Round 5: Paul Dean (loss) 3-2

Paul was playing Abzan Aggro. We had a close match that nearly went to time. I was stuck on four lands in game three for a few turns while holding Whisperwood Elemental and multiple copies of Wingmate Roc, any of which would have vastly improved my board position. As I fell further and further behind, continuing to miss land drops, the time clock was also ticking down. Knowing that time was an issue, we were short-cutting our fetches by allowing the opponent to proceed with their turn while shuffling. There came a point where Paul and I were each fetching at the same time and when he presented his deck to me to cut, he picked mine up to shuffle it. He passed the turn to me and I hurriedly untapped and drew a card...off Paul's library. I can't recall ever having done this in my 20 years of playing Magic, but I suppose there's a first for everything. I received a warning for looking at extra cards, but it didn't matter anyway. I had fallen too far behind by this point and the game was out of reach.

I could have boarded out Whisperwood Elemental on the draw for game three in favor of a cheaper card. This may have bought be enough time to find the fifth land to cast my Wingmate Rocs. Aside from drawing off my opponent's library, this may have been my costliest mistake of the match. Like my first round opponent, Paul went on to make Top 8 of the tournament. Nothing like a good laugh at your opponent drawing off your own library to lighten the mood for the rest of the tournament.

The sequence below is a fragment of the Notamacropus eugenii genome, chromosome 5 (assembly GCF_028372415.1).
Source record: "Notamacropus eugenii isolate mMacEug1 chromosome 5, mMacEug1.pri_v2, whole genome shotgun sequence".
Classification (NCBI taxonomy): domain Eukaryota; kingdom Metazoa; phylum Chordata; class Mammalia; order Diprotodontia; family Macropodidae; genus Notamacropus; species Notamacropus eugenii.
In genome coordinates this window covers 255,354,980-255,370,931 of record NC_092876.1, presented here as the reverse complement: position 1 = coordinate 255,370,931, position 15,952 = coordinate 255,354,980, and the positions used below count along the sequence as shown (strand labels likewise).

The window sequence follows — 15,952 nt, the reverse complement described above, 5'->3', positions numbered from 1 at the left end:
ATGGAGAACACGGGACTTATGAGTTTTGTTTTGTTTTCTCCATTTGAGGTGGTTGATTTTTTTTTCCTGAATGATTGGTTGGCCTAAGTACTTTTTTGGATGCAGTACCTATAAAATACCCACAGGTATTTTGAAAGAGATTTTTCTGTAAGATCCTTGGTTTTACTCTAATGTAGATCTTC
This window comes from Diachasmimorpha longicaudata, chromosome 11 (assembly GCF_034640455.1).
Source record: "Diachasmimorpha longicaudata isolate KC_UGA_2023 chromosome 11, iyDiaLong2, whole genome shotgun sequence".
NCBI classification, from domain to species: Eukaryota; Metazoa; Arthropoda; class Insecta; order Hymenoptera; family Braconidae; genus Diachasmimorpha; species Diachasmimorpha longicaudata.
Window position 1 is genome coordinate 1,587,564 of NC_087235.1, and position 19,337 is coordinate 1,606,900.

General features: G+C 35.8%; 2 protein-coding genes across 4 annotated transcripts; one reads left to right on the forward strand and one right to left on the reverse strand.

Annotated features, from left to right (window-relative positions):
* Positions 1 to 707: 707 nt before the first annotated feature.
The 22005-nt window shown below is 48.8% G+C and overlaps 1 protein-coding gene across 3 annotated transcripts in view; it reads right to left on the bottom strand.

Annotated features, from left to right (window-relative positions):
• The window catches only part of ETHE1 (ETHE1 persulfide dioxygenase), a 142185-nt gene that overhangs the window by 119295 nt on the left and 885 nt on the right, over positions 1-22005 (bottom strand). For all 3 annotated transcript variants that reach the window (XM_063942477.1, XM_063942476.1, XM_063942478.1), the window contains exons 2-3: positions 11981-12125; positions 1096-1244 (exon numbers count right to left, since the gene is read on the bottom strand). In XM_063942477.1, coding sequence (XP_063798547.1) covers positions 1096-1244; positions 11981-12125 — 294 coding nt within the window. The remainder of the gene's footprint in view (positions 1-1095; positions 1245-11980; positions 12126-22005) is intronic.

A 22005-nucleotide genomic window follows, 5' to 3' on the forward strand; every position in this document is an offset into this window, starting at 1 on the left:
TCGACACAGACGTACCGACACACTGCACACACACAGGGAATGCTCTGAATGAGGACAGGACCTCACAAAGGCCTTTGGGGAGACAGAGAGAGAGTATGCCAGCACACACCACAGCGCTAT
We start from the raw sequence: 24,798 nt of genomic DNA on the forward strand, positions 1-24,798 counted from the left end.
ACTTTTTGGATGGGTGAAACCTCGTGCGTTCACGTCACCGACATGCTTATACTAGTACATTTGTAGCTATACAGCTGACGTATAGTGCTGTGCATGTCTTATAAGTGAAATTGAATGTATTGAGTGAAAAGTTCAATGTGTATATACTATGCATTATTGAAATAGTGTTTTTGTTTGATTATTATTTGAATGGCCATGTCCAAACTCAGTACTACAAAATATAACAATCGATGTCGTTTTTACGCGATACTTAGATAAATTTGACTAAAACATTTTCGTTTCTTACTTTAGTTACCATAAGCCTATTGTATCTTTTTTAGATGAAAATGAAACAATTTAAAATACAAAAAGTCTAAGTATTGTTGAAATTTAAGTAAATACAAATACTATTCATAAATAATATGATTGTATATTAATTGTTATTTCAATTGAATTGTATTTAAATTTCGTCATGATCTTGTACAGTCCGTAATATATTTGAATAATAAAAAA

Round 6: Alexander Hottmann (loss) 3-3

He was playing Four-Color Megamorph with a Sultai base, including Sidisi, Brood Tyrant. In game three I played a facedown Deathmist Raptor and my eighth land so that I could block his 7/7 trample, vigilance guy and then flip the Deathmist Raptor to kill it. This play worked successfully, but it left me with no cards in hand.